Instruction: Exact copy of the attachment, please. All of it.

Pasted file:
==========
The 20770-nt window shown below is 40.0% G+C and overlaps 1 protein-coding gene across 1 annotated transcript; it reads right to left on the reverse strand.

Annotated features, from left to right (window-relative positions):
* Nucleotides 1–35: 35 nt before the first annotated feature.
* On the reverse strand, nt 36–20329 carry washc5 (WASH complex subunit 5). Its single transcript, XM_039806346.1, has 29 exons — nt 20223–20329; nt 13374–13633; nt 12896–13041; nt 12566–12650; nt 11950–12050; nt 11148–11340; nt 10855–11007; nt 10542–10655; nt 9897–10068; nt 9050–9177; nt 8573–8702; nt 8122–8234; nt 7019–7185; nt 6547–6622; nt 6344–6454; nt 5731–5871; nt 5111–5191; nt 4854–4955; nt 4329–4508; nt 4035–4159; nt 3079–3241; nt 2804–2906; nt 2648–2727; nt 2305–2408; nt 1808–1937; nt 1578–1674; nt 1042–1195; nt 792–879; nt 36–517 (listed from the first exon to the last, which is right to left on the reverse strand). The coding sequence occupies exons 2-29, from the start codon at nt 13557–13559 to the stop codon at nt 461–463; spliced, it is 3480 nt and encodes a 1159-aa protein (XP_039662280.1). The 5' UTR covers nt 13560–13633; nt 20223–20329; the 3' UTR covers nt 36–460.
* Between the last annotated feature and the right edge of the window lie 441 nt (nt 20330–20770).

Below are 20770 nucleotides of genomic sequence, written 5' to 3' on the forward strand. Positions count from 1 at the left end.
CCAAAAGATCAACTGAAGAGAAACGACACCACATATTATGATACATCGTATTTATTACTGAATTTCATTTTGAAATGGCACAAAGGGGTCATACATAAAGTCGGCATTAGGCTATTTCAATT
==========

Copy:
The 20770-nt window shown below is 40.0% G+C and overlaps 1 protein-coding gene across 1 annotated transcript; it reads right to left on the reverse strand.

Annotated features, from left to right (window-relative positions):
* Nucleotides 1–35: 35 nt before the first annotated feature.
* On the reverse strand, nt 36–20329 carry washc5 (WASH complex subunit 5). Its single transcript, XM_039806346.1, has 29 exons — nt 20223–20329; nt 13374–13633; nt 12896–13041; nt 12566–12650; nt 11950–12050; nt 11148–11340; nt 10855–11007; nt 10542–10655; nt 9897–10068; nt 9050–9177; nt 8573–8702; nt 8122–8234; nt 7019–7185; nt 6547–6622; nt 6344–6454; nt 5731–5871; nt 5111–5191; nt 4854–4955; nt 4329–4508; nt 4035–4159; nt 3079–3241; nt 2804–2906; nt 2648–2727; nt 2305–2408; nt 1808–1937; nt 1578–1674; nt 1042–1195; nt 792–879; nt 36–517 (listed from the first exon to the last, which is right to left on the reverse strand). The coding sequence occupies exons 2-29, from the start codon at nt 13557–13559 to the stop codon at nt 461–463; spliced, it is 3480 nt and encodes a 1159-aa protein (XP_039662280.1). The 5' UTR covers nt 13560–13633; nt 20223–20329; the 3' UTR covers nt 36–460.
* Between the last annotated feature and the right edge of the window lie 441 nt (nt 20330–20770).

Below are 20770 nucleotides of genomic sequence, written 5' to 3' on the forward strand. Positions count from 1 at the left end.
CCAAAAGATCAACTGAAGAGAAACGACACCACATATTATGATACATCGTATTTATTACTGAATTTCATTTTGAAATGGCACAAAGGGGTCATACATAAAGTCGGCATTAGGCTATTTCAATT